VFW Washington Weekly
In This Issue:
1. Advanced Funding Ready for President
2. Veterans May Receive $250 Payment
3. House VA Committee Hearings
4. Maine Troop Greeters — The Movie
5. Entire Military Exceeds Recruiting Goals
1. Advanced Funding Ready for President: The Senate this week approved the VFW’s top priority—advanced funding for veterans' health care. The legislation now heads to the President’s desk for his signature. VFW thanks Congress for its support in getting this critical bill passed. The new law will allow VA to receive its funding a year in advance so that VA's managers will be able to provide high-quality health care and better address the needs of America's veterans. The VFW has called on President Obama to quickly sign it. Read the VFW Partnership’s press release.
2. Veterans May Receive $250 Payment: A proposal that would provide another one-time $250 payment to Social Security recipients, VA-compensated veterans and others collecting disability payments, has earned the backing of the President. The payment is designed to help seniors and veterans who are unlikely to receive a cost-of-living-adjustment in 2010 due to the inflation rate and other factors being negative. This is the first time in decades such payments have not received a COLA increase.
3. House VA Committee Hearings:
• On Wednesday, the House VA Committee held a hearing to discuss the current “State of VA.” Secretary Eric Shinseki assessed the challenges his agency is facing, to include new GI Bill implementation, health care enrollment, the claims backlog, cemetery planning, among many other. He answered questions concerning accountability, program improvements, new initiatives for veterans, and his vision for the VA in the 21st century. To read his report, go to the House VA Committee website.
• On Thursday, the House VA Subcommittee on Economic Opportunity held another oversight hearing on GI Bill implementation. VA Director of the Office of Education Services Keith Wilson testified on recent delays in education payments, and the lack of communication regarding resources, which has angered members of Congress. Subcommittee Chair Stephanie Herseth Sandlin (D-SD) asked VA to speak about IT upgrades and the unique demands of the new benefit. Others asked about feedback from veterans on the problems they encountered and if legislative fixes are needed.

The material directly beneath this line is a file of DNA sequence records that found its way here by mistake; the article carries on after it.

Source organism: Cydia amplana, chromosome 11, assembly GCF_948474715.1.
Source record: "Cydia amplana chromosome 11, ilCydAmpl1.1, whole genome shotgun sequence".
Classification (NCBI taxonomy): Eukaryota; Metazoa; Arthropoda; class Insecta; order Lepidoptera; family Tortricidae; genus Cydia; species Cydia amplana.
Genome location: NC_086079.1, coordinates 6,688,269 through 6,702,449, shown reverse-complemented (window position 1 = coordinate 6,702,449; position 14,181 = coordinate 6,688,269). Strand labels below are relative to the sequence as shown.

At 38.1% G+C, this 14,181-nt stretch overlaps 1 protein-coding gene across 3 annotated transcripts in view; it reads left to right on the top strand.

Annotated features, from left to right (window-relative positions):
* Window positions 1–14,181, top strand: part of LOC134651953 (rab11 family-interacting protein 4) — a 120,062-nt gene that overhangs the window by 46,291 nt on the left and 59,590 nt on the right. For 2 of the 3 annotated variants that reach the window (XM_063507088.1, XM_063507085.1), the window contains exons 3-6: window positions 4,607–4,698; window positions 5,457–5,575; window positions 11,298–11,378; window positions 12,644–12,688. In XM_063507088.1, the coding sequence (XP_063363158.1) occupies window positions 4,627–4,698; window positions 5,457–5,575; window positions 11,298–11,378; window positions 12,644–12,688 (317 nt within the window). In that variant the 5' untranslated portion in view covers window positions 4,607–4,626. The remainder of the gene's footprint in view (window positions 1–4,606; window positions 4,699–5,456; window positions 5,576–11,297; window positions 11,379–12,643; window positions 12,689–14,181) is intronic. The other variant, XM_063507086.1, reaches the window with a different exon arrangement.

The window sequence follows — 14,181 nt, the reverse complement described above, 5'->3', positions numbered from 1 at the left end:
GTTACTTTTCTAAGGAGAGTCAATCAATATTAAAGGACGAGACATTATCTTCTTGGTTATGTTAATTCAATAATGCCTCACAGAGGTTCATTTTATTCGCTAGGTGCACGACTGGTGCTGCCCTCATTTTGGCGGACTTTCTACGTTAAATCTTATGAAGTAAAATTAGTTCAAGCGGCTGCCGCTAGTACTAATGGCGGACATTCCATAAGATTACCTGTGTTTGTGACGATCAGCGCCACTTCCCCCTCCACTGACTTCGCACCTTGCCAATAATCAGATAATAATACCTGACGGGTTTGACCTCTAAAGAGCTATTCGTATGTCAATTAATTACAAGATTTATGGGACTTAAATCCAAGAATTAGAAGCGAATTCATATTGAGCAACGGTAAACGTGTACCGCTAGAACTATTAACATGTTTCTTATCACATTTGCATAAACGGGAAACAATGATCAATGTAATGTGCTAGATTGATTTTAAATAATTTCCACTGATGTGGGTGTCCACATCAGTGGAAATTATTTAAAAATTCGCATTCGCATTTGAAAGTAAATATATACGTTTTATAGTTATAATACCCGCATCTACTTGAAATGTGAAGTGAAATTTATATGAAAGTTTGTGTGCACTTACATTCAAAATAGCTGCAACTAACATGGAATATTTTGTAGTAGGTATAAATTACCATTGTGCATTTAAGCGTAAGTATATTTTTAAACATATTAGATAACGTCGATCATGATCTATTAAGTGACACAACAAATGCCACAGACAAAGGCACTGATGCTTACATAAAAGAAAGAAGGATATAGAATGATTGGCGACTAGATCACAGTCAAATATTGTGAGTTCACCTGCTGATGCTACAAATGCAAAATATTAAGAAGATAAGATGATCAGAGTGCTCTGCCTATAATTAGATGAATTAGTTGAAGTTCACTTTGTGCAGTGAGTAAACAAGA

• Also on Thursday, the House VA Subcommittee on Health held a hearing on inappropriate VA billing practices. Subcommittee Chair Michael Michaud (D-ME) questioned witnesses about overbilling, copayment charges and the overall inefficiencies in the billing system. Witnesses discussed data collected from independent surveys that suggested VA was incorrectly billing veterans and private insurance companies for service-connected conditions. Members agreed that VA has attempted to implement more accurate billing practices and relies on third party collections, but has failed to document the non service-connected care provided to insured veterans, and assign the appropriate billing codes essential to accurate collections.
For more on any of the hearings, visit the House VA website.
4. Maine Troop Greeters — The Movie: Since 2003, a band of patriotic veterans and citizens have greeted every deploying and redeploying troop plane that landed at Bangor International Airport regardless of the hour or the weather. At last count, they have now shaken the hands of more than 970,000 service personnel heading to or back from Afghanistan, Iraq, and elsewhere. Their devotion is now the subject of an 86-minute documentary entitled, “The Way We Get By,” which is now showing in select theaters nationwide. Highlighted in the film are VFW Post 1761 member Bill Knight and friends Joan Gaudet and Jerry Mundy. Click here for a theater nearest you.
5. Entire Military Exceeds Recruiting Goals: For the first time since the All Volunteer Military went into effect in 1973, all four active duty services and six Guard/Reserve components reached or exceeded their recruiting goals for the fiscal year ending Sept. 30. The Pentagon cited the economic downturn and job market, as well as enlistment bonuses and other incentives as contributing factors. By the numbers:
• Army had 70,045 accessions, making 108 percent of its 65,000 goal.
• Navy had 35,527 accessions, making 100 percent of its 35,500 goal.
• Marine Corps had 31,413 accessions, making 100 percent of its 31,400 goal.
• Air Force had 31,983 accessions, making 100 percent of its 31,980 goal.
• Army National Guard had 56,071 accessions, making 100 percent of its 56,000 goal, and the Army
Reserve had 36,189 accessions, making 105 percent of its 34,598 goal.
• Navy Reserve had 7,793 accessions, making 101 percent of its 7,743 goal.
• Marine Corps Reserve had 8,805 accessions, making 122 percent of its 7,194 goal.
• Air National Guard had 10,075 accessions, making 106 percent of its 9,500 goal, and the Air Force Reserve had 8,604 accessions, making 109 percent of its 7,863 goal.